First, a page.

Glenmore Park locals not happy with plan for aged care centre

Angry Glenmore Park locals are protesting over a planned aged care facility
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A major aged care facility proposed for Glenmore Park is ruffling feathers, with residents up in arms about the size of the development and shortage of on-site parking.

Opal Aged Care (Opal) has lodged a development application (DA) for a 24-hour, 142-bed residential facility at 5-7 Floribunda Avenue, which is currently occupied by the Royal Institute for Deaf and Blind Children.

Despite having at least 34 staff rostered on per shift, the proposed plan only provides for a total of 42 car spaces for visitors, employees and consultants.

Glenmore Park resident May Spencer declared this “totally inadequate” and formed the Glenmore Park Community Action Group to fight the developer head on.

She suggested 260 car spaces are required for the facility, which will have unrestricted visiting hours, and anticipates the parking shortage will “blow out” during annual holidays.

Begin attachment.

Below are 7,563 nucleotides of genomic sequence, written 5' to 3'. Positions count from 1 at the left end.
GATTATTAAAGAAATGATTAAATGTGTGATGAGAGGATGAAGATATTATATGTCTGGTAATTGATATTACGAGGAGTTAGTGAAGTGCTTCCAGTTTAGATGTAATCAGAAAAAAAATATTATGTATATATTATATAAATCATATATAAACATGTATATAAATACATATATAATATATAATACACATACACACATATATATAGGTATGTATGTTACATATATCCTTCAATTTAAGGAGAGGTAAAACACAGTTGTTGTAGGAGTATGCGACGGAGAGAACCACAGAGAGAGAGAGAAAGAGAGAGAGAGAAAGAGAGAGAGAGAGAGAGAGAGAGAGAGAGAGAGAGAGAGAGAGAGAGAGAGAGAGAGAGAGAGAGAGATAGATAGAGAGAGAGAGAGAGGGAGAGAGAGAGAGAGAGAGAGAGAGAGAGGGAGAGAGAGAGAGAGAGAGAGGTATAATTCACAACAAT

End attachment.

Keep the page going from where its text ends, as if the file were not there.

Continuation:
“To get a perspective of the size and scope of the proposed development, we compared it to the existing Nepean Private Hospital which has 109 beds,” she said.

“However, Nepean Private has 264 parking spaces and it has restricted visiting hours.”

Ms Spencer said parking will invariably spill out onto the street, effectively turning quiet and narrow residential streets into crowded and dangerous one-way lanes.

“It will also prevent access to the neighbouring F45 gym, childcare centre and community centre as their car spaces will be used by visitors and employees of the proposed facility,” she said.

Ms Spencer claims residents not affected by the parking issue will also suffer, with the “steady stream” of visitors and facility staff expected to put further pressure on the “bottle neck” leading out of the already traffic-congested suburb.

She said the group is not against an aged care facility on the site, despite an argument that it did not meet the community’s needs, which is made up of predominately young families.

But she said it must be scaled down to a sustainable size for the area so that there will be “zero impact” on traffic, parking issues, noise and environmental damage “to any part of Glenmore Park”.

The Weekender reached out to Opal for comment but it did not respond prior to deadline.

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